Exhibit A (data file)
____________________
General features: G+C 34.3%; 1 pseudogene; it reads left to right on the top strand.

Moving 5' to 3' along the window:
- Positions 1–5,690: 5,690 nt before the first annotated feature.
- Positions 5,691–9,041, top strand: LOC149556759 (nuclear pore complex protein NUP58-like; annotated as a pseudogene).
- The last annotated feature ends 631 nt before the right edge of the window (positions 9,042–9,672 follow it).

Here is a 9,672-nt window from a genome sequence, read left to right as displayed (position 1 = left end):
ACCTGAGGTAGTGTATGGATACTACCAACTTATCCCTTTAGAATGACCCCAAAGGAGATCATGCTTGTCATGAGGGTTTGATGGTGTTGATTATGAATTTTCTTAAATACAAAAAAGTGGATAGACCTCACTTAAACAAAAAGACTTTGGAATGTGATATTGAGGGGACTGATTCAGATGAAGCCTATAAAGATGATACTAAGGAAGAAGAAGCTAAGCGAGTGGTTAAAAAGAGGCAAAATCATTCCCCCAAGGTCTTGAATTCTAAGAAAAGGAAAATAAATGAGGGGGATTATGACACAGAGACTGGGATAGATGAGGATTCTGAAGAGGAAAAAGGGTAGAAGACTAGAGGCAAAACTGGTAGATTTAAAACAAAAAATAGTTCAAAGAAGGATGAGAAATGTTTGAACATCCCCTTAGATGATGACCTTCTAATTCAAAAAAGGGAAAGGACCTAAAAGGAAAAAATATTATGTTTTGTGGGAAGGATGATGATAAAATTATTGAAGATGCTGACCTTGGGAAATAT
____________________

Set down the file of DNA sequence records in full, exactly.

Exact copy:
General features: G+C 34.3%; 1 pseudogene; it reads left to right on the top strand.

Moving 5' to 3' along the window:
- Positions 1–5,690: 5,690 nt before the first annotated feature.
- Positions 5,691–9,041, top strand: LOC149556759 (nuclear pore complex protein NUP58-like; annotated as a pseudogene).
- The last annotated feature ends 631 nt before the right edge of the window (positions 9,042–9,672 follow it).

Here is a 9,672-nt window from a genome sequence, read left to right as displayed (position 1 = left end):
ACCTGAGGTAGTGTATGGATACTACCAACTTATCCCTTTAGAATGACCCCAAAGGAGATCATGCTTGTCATGAGGGTTTGATGGTGTTGATTATGAATTTTCTTAAATACAAAAAAGTGGATAGACCTCACTTAAACAAAAAGACTTTGGAATGTGATATTGAGGGGACTGATTCAGATGAAGCCTATAAAGATGATACTAAGGAAGAAGAAGCTAAGCGAGTGGTTAAAAAGAGGCAAAATCATTCCCCCAAGGTCTTGAATTCTAAGAAAAGGAAAATAAATGAGGGGGATTATGACACAGAGACTGGGATAGATGAGGATTCTGAAGAGGAAAAAGGGTAGAAGACTAGAGGCAAAACTGGTAGATTTAAAACAAAAAATAGTTCAAAGAAGGATGAGAAATGTTTGAACATCCCCTTAGATGATGACCTTCTAATTCAAAAAAGGGAAAGGACCTAAAAGGAAAAAATATTATGTTTTGTGGGAAGGATGATGATAAAATTATTGAAGATGCTGACCTTGGGAAATAT